Myanmar’s state councillor and its de facto leader, Aung San Suu Kyi, has already reached  the Netherlands to lead the defense lawyers on behalf of her country at the ICJ.

Bangladesh Foreign Secretary Shahidul Haque will remain present at the courtroom to witness the process.

He will lead a 20-member team, comprising government officials and civil society representatives.

Rohingya at Cox’s Bazar are highly optimistic of securing justice at the ICJ.

“We think justice will be ensured because all international human rights groups, different UN organizations and the international community have got evidence of the persecution on the Rohingya. All of them have visited the refugee camps many times and listened to the plight of the Rohingya,” Sawyed Ullah, a community leader from Jamtoli, told Arab News.

“Also, we have strong evidences of atrocities committed by the Myanmar government to root out the Rohingya from their birth place, Rakhine,” Ullah added.

“Without ensuring accountability, there will not be any safety and justice in Rakhine. Once the accountability is restored,  all of us will be able to go back home.”

Ramjan Ali, another refugee from the Kutupalang camp, said: “Myanmar’s government has forcibly displaced the Rohingya from their own land and that compelled us to shelter here at the refugee camps. Isn’t it enough evidence to justify our allegations against the Myanmar government?”

Ramjan Ali added: “Still the situation in Rakhine is very bad as we receive information from our relatives over there. We need protection from the international forces before any repatriation, and the ICJ’s decision will be helpful for us in this regard.”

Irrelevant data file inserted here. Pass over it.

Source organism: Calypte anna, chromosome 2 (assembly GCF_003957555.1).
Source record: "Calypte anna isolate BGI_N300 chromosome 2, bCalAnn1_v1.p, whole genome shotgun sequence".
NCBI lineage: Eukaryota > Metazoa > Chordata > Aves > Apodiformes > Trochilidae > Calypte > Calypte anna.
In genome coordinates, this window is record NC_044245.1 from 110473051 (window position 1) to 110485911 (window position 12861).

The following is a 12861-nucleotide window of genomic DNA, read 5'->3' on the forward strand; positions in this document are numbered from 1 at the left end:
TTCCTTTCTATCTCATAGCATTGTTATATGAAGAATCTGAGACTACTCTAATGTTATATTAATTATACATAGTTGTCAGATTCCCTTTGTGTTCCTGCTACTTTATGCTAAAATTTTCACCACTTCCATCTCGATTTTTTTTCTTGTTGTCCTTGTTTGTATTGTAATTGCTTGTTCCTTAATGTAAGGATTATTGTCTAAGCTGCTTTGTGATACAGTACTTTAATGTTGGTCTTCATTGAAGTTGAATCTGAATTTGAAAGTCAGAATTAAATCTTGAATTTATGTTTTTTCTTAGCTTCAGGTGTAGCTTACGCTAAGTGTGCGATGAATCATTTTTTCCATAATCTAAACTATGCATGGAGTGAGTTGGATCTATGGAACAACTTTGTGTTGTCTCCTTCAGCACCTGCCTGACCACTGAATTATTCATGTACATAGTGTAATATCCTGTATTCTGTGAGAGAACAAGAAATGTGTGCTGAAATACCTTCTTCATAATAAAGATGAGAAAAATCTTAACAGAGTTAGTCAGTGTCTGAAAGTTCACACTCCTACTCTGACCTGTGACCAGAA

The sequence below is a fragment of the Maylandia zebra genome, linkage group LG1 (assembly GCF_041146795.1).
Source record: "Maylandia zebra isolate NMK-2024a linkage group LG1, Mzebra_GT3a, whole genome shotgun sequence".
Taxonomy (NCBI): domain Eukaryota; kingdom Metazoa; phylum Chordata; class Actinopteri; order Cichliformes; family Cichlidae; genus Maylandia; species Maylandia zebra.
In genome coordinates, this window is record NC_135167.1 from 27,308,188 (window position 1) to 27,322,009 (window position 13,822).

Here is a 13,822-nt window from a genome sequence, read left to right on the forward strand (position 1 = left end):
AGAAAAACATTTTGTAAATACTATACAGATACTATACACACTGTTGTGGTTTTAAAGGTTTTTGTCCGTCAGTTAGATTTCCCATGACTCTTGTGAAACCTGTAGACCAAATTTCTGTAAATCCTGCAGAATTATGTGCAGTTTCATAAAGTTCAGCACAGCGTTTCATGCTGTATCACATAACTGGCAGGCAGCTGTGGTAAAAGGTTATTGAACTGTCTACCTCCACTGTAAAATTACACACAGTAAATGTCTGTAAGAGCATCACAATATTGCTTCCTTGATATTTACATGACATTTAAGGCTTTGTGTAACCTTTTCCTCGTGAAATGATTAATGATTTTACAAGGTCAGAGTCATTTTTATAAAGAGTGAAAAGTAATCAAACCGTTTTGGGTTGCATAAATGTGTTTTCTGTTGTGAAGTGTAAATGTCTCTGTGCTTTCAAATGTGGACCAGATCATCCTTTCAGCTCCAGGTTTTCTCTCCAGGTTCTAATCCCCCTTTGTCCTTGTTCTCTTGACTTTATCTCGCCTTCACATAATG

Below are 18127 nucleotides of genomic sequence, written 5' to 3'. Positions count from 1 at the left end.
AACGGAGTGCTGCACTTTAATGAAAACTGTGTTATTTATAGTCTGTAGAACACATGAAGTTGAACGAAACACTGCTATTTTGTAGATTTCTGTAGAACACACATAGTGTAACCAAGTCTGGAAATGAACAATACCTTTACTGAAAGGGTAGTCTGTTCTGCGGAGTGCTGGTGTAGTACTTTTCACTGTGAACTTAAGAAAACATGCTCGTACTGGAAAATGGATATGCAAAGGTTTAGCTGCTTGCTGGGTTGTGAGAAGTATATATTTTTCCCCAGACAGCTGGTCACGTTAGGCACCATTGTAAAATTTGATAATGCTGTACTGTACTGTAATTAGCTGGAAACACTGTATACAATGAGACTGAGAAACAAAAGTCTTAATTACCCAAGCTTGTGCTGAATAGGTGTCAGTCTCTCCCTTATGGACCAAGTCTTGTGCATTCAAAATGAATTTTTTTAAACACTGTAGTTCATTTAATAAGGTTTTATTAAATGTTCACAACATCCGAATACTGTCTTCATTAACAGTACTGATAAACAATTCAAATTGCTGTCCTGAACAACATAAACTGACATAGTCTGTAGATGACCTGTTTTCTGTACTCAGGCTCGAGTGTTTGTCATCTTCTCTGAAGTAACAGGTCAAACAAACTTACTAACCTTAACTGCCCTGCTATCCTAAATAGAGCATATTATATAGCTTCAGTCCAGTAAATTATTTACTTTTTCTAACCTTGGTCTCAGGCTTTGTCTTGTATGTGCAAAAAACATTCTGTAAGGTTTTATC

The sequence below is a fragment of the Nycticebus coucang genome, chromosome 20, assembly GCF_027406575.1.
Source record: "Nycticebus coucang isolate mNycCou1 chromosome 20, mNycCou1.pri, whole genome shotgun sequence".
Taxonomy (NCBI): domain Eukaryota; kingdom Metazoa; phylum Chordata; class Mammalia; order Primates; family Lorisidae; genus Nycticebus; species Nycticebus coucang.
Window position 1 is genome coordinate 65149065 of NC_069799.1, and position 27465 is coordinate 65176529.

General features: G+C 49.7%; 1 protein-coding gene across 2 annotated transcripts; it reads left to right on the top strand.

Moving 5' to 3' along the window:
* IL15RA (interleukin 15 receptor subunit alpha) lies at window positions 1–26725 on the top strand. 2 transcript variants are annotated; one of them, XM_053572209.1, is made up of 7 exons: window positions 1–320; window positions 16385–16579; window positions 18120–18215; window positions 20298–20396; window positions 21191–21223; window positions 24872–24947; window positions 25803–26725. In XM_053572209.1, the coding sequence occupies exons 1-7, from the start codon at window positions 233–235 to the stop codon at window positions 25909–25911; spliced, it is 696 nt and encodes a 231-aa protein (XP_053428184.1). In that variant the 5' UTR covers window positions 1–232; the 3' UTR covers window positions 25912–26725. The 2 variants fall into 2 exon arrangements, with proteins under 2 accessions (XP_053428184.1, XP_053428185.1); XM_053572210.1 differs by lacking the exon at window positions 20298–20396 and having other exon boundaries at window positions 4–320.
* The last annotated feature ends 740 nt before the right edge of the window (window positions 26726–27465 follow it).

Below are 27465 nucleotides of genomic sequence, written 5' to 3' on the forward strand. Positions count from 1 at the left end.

Rohingya human rights activist Nay San Lwin, co-founder of the German-based Free Rohingya Coalition described the ICJ’s move as historic.

“It is first ever since we are persecuted. We have been seeking for justice since very long time,” Lwin told Arab News, adding that “finally the case is now at the world court and although it will take several years we are now excited for provisional measures from the court.”

Lwin, along with some 200 Rohingya rights activists from around the world, is set to hold a protest rally at the Hague from Dec. 11 during the ICJ’s hearing.

“We are expecting very much from the ICJ. Regardless whether Myanmar follows the decisions of the court this will have a huge impact. There won’t be any other justice mechanisms if this international court of justice can’t ensure the justice for us,” added Lwin.

Expressing his frustration on the repatriation process, Lwin said that the Myanmar government still had a “genocidal policy” on the Rohingya.

“I don’t think repatriation of the Rohingya will take place soon unless the government is considering to fulfill our demands,” he said.

The ICJ’s final decision will hold strong significance as any decisions taken by the ICJ are binding on member states.

Both Gambia and Myanmar are signatories of the Genocide Convention.